Fuentes’ crass disregard for the lives for the Mexican-Americans and Mexican nationals murdered that day is part and parcel of his white nationalism.

Fuentes on Women – Misogynist Fervor

Fuentes also demonstrates the crass misogyny that became readily visible both inside and outside the white nationalist movement during the rise of the “alt-right” strategy. In response to an article in which Representative Alexandria Ocasio-Cortez communicated to children that “no matter what the president says, this country belongs to you,” Fuentes shot back with misogynist fervor. On July 16, 2019, he posted, “Look at this idiot” and, “Get women out of politics.”[136]

Later that day, he posted, “Rhetorical question. Seeing women who are overly political is just gross. It’s so transparent what’s going on,” and added: “With few exceptions women are incapable of making political content that isn’t cringe.”[137] On October 18, 2019 Fuentes posted, “my ideology is fuck women.”[138]


Nick Fuentes on Muslims and the First Amendment


As reported at Huffpost, Fuentes has also declared that the First Amendment to the U.S. Constitution does not apply to Muslims:

The First Amendment was not written for Muslims, by the way. It wasn’t written for a barbaric ideology that wanted to come over and kill us. It was written for Calvinists. It was written for Lutherans and Catholics, not for Salafists, not for Wahhabists, not for the Saudi royal family. Don’t think the founders had that one in mind. And it also was intended for citizens, not for immigrants.[139]

Fuentes Defends Slurs

Befitting the depth of his racist and misogynist views, Fuentes bemoans constraints on using racist slurs and making jokes about rape. In a September 4, 2019 Telegram post he wrote:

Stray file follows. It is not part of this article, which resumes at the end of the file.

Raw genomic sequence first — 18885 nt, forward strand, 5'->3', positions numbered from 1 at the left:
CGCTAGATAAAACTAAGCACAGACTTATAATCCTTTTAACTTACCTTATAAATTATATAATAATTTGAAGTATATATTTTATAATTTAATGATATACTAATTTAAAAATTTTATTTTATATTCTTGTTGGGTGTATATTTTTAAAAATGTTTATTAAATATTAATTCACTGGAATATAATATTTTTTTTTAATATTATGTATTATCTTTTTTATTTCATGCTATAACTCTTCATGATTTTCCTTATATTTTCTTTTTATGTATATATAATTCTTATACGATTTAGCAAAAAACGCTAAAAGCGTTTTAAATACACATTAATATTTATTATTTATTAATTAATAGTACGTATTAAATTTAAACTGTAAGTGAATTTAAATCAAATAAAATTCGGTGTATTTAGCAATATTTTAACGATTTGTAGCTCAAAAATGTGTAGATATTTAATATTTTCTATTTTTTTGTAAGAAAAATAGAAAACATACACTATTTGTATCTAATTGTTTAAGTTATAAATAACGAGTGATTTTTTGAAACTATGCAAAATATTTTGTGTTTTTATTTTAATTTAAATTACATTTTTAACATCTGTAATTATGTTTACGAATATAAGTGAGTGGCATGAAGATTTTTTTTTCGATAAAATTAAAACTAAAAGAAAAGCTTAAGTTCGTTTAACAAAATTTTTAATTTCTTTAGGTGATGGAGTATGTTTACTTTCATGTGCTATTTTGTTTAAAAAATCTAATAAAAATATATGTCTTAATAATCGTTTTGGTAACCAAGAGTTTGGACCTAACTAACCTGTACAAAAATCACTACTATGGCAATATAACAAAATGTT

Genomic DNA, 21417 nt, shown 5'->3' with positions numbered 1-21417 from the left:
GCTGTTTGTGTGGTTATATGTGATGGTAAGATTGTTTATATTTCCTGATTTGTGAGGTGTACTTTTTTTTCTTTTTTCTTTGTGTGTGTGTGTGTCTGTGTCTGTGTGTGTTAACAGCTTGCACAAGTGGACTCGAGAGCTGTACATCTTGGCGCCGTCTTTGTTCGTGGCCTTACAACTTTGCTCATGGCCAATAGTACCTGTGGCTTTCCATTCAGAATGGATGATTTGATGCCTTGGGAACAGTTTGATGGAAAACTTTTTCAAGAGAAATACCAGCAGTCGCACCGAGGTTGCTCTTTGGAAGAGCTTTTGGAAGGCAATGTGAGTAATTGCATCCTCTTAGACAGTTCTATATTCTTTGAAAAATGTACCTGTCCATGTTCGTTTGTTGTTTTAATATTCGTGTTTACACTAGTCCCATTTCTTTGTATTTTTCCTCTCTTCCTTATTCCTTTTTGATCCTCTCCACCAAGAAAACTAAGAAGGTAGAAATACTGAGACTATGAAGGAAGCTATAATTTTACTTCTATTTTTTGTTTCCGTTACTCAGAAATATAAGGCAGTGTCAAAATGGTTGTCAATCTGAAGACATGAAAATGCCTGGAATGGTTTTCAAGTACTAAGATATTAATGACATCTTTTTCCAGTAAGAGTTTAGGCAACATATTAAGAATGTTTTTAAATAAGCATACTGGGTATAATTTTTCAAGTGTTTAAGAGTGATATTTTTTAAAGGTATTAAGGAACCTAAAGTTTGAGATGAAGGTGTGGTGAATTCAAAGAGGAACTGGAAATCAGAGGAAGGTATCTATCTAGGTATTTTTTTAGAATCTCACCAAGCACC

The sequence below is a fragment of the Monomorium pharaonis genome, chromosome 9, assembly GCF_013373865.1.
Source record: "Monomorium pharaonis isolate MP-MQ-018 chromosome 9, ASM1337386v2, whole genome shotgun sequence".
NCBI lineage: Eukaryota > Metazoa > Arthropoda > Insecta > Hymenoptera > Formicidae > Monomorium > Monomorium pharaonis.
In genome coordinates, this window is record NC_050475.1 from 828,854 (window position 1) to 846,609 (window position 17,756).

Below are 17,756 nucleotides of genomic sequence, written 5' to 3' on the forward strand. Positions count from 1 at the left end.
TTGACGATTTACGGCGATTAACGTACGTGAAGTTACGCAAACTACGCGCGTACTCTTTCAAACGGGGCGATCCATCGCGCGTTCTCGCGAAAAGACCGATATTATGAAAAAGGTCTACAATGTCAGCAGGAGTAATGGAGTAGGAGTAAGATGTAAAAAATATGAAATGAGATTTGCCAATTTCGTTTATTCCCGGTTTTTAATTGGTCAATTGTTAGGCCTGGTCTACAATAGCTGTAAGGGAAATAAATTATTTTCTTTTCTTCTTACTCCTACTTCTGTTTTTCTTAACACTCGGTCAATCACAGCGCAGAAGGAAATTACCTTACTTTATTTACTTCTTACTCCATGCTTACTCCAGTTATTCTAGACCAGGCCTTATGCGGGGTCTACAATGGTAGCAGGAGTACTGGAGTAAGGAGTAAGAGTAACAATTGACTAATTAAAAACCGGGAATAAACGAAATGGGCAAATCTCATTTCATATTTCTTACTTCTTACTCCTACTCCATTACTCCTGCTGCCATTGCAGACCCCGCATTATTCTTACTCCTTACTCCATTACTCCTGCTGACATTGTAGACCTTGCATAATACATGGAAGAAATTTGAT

“Next time people accurse Trump or somebody else on the Right of racism,” he wrote on July 15, 2019: “Instead of saying ‘no he’s not’ or ‘you’re the real racist?’ – Try ‘so what?’”[140]

Nick Fuentes on Fascism

Finally, and not the least disconcerting, Nick Fuentes demonstrates that white nationalists are among the most consistent and persistent proponents of actual fascism in American politics. For instance, in an undated video, Fuentes expressed his open desire to belong to a fascist movement:

If antifa were marching down the streets and they were waving the banner of Benito Mussolini or Francisco Franco, I’d be joining them, frankly. If antifa was waving the banner of Falangism, if they were waving the banner of Franco, and they were saying ‘Catholic fascism now,’ I would join them. I would become a part of antifa. I would welcome antifa. Yes, take over the country. Storm D.C. Take over the capital. Raise the banner of Mussolini and Franco, and, you know, some notable others, right. Oswald Mosely, that would be a great thing.[141]

Falangism refers to the Spanish fascist movement that emerged in the 1930. Francisco Franco was the Spanish general and dictator who ruled Spain from 1939 to 1975, gaining the support of both Adolph Hitler and Italian fascist leader Benito Mussolini during the Spanish Civil War. Oswald Mosely was head of the WWII-era British Union of Fascists.

In keeping with such views, in an August 27, 2019 post, Fuentes compared his own “groyper” mobilization to fascism, Hitler’s brownshirts and the Taliban:

“Nickers” is the nickname Fuentes gives to his supporters. The brownshirts, or Sturmabteilung (SA), were a German Nazi paramilitary organization known for rampant political violence and murder. The “bundle of sticks,” or “fasces,” is a well-known symbol used by Benito Mussolini’s National Fascist Party and other fascist organizations.

In keeping with his fascist proclivities, Fuentes supports the use of authoritarian measures to build Donald Trump’s border wall, writing on August 28, 2019: “Literally just build the wall no matter what…We should honestly just ignore the laws and the courts and just implement a good immigration policy. If Trump had the right advisors/personnel this would be possible.”[142]

Also in the vein of fascism, as reported by the Huffpost, Fuentes called for murdering members of the media, “Who runs the media? Globalists. Time to kill the globalists. I don’t want to not watch CNN. I don’t want CNN to go out of business. I don’t want CNN to be more honest. I want people that run CNN to be arrested and deported or hanged because this is deliberate.”[143]